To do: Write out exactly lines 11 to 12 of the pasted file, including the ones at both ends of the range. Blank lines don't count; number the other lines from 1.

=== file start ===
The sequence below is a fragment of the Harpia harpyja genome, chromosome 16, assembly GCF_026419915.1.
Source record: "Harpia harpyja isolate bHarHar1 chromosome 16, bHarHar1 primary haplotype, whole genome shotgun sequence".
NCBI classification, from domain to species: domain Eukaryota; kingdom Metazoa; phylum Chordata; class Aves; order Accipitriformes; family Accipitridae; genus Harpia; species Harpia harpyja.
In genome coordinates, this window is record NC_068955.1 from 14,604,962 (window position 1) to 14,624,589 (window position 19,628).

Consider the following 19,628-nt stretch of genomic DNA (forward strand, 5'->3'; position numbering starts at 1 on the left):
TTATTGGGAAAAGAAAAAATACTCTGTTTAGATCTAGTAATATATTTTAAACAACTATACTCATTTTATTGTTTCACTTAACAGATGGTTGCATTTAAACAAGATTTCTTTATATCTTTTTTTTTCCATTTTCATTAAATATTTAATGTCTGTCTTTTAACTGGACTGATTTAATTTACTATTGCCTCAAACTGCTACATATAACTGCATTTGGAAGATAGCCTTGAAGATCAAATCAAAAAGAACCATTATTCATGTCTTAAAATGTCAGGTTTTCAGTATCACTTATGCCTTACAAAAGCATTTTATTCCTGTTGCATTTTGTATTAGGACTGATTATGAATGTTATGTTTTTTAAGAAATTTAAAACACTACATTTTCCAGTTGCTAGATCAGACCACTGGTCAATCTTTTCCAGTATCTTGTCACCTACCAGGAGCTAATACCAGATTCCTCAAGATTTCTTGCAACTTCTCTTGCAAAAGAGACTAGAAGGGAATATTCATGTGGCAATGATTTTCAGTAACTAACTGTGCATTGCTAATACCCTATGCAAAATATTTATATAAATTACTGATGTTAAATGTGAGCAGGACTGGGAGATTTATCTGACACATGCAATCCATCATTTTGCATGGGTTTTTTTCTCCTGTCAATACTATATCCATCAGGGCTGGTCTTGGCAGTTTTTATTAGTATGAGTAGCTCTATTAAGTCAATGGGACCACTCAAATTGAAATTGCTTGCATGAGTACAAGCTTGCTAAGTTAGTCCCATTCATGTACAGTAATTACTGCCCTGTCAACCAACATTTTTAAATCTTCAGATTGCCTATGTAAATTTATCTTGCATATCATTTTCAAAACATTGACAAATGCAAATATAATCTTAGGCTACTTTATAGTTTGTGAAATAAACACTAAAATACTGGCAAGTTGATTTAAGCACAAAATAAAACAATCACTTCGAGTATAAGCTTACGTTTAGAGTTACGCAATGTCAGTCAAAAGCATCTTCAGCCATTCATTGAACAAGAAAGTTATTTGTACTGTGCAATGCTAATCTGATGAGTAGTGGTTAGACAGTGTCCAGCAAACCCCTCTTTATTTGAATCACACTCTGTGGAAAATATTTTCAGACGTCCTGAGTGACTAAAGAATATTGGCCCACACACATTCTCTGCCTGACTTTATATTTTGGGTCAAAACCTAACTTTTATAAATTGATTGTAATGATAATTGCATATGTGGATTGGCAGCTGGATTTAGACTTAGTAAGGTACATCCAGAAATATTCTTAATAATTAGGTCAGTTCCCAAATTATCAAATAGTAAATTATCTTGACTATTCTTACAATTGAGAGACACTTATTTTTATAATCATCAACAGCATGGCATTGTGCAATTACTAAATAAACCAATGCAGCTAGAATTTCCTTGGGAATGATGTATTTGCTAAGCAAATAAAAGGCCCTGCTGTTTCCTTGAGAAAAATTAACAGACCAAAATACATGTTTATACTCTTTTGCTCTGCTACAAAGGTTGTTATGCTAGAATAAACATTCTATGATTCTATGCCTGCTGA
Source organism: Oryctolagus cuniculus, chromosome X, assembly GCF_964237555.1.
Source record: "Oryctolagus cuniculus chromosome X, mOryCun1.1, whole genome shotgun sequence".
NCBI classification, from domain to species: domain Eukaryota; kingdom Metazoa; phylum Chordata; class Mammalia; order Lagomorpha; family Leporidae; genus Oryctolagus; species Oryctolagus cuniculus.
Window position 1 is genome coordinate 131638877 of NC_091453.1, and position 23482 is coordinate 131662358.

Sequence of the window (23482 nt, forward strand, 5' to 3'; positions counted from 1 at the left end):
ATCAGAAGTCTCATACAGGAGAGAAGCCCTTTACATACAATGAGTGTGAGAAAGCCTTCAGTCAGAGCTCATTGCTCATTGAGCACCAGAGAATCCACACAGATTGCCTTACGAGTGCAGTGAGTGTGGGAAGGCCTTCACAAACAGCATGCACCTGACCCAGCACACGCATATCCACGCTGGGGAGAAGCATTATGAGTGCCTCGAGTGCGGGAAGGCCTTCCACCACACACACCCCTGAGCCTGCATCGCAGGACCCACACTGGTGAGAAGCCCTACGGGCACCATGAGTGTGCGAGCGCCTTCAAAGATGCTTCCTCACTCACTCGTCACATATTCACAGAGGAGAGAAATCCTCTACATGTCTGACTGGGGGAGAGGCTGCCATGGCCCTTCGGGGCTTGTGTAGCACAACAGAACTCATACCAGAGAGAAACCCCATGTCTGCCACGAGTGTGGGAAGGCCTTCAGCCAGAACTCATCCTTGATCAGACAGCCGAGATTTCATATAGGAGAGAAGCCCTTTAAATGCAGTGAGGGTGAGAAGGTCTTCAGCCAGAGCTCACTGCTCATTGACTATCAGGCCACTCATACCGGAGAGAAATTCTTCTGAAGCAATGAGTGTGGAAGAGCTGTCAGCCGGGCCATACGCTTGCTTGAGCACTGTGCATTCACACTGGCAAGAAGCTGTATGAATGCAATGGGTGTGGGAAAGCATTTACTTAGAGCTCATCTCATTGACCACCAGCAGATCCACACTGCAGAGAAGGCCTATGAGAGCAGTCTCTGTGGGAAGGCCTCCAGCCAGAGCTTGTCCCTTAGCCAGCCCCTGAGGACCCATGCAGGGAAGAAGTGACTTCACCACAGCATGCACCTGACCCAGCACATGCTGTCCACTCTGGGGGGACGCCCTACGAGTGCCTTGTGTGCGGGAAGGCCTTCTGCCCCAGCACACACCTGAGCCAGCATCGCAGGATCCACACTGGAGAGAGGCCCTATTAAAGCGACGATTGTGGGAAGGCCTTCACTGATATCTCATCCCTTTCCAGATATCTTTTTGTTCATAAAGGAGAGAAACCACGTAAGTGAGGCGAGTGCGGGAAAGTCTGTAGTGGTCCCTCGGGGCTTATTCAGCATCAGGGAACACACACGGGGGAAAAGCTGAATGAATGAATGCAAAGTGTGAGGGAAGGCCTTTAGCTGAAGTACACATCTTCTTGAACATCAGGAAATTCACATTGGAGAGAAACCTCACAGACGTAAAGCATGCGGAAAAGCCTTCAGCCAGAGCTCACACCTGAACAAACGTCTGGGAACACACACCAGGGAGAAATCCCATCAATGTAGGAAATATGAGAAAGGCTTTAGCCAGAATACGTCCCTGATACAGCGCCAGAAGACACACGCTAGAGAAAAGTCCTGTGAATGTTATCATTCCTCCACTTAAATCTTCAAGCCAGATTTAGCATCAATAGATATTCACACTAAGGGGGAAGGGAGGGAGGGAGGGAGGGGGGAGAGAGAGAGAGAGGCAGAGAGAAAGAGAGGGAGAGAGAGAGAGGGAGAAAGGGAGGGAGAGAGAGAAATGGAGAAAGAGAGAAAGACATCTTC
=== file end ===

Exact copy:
Sequence of the window (23482 nt, forward strand, 5' to 3'; positions counted from 1 at the left end):
ATCAGAAGTCTCATACAGGAGAGAAGCCCTTTACATACAATGAGTGTGAGAAAGCCTTCAGTCAGAGCTCATTGCTCATTGAGCACCAGAGAATCCACACAGATTGCCTTACGAGTGCAGTGAGTGTGGGAAGGCCTTCACAAACAGCATGCACCTGACCCAGCACACGCATATCCACGCTGGGGAGAAGCATTATGAGTGCCTCGAGTGCGGGAAGGCCTTCCACCACACACACCCCTGAGCCTGCATCGCAGGACCCACACTGGTGAGAAGCCCTACGGGCACCATGAGTGTGCGAGCGCCTTCAAAGATGCTTCCTCACTCACTCGTCACATATTCACAGAGGAGAGAAATCCTCTACATGTCTGACTGGGGGAGAGGCTGCCATGGCCCTTCGGGGCTTGTGTAGCACAACAGAACTCATACCAGAGAGAAACCCCATGTCTGCCACGAGTGTGGGAAGGCCTTCAGCCAGAACTCATCCTTGATCAGACAGCCGAGATTTCATATAGGAGAGAAGCCCTTTAAATGCAGTGAGGGTGAGAAGGTCTTCAGCCAGAGCTCACTGCTCATTGACTATCAGGCCACTCATACCGGAGAGAAATTCTTCTGAAGCAATGAGTGTGGAAGAGCTGTCAGCCGGGCCATACGCTTGCTTGAGCACTGTGCATTCACACTGGCAAGAAGCTGTATGAATGCAATGGGTGTGGGAAAGCATTTACTTAGAGCTCATCTCATTGACCACCAGCAGATCCACACTGCAGAGAAGGCCTATGAGAGCAGTCTCTGTGGGAAGGCCTCCAGCCAGAGCTTGTCCCTTAGCCAGCCCCTGAGGACCCATGCAGGGAAGAAGTGACTTCACCACAGCATGCACCTGACCCAGCACATGCTGTCCACTCTGGGGGGACGCCCTACGAGTGCCTTGTGTGCGGGAAGGCCTTCTGCCCCAGCACACACCTGAGCCAGCATCGCAGGATCCACACTGGAGAGAGGCCCTATTAAAGCGACGATTGTGGGAAGGCCTTCACTGATATCTCATCCCTTTCCAGATATCTTTTTGTTCATAAAGGAGAGAAACCACGTAAGTGAGGCGAGTGCGGGAAAGTCTGTAGTGGTCCCTCGGGGCTTATTCAGCATCAGGGAACACACACGGGGGAAAAGCTGAATGAATGAATGCAAAGTGTGAGGGAAGGCCTTTAGCTGAAGTACACATCTTCTTGAACATCAGGAAATTCACATTGGAGAGAAACCTCACAGACGTAAAGCATGCGGAAAAGCCTTCAGCCAGAGCTCACACCTGAACAAACGTCTGGGAACACACACCAGGGAGAAATCCCATCAATGTAGGAAATATGAGAAAGGCTTTAGCCAGAATACGTCCCTGATACAGCGCCAGAAGACACACGCTAGAGAAAAGTCCTGTGAATGTTATCATTCCTCCACTTAAATCTTCAAGCCAGATTTAGCATCAATAGATATTCACACTAAGGGGGAAGGGAGGGAGGGAGGGAGGGGGGAGAGAGAGAGAGAGGCAGAGAGAAAGAGAGGGAGAGAGAGAGAGGGAGAAAGGGAGGGAGAGAGAGAAATGGAGAAAGAGAGAAAGACATCTTC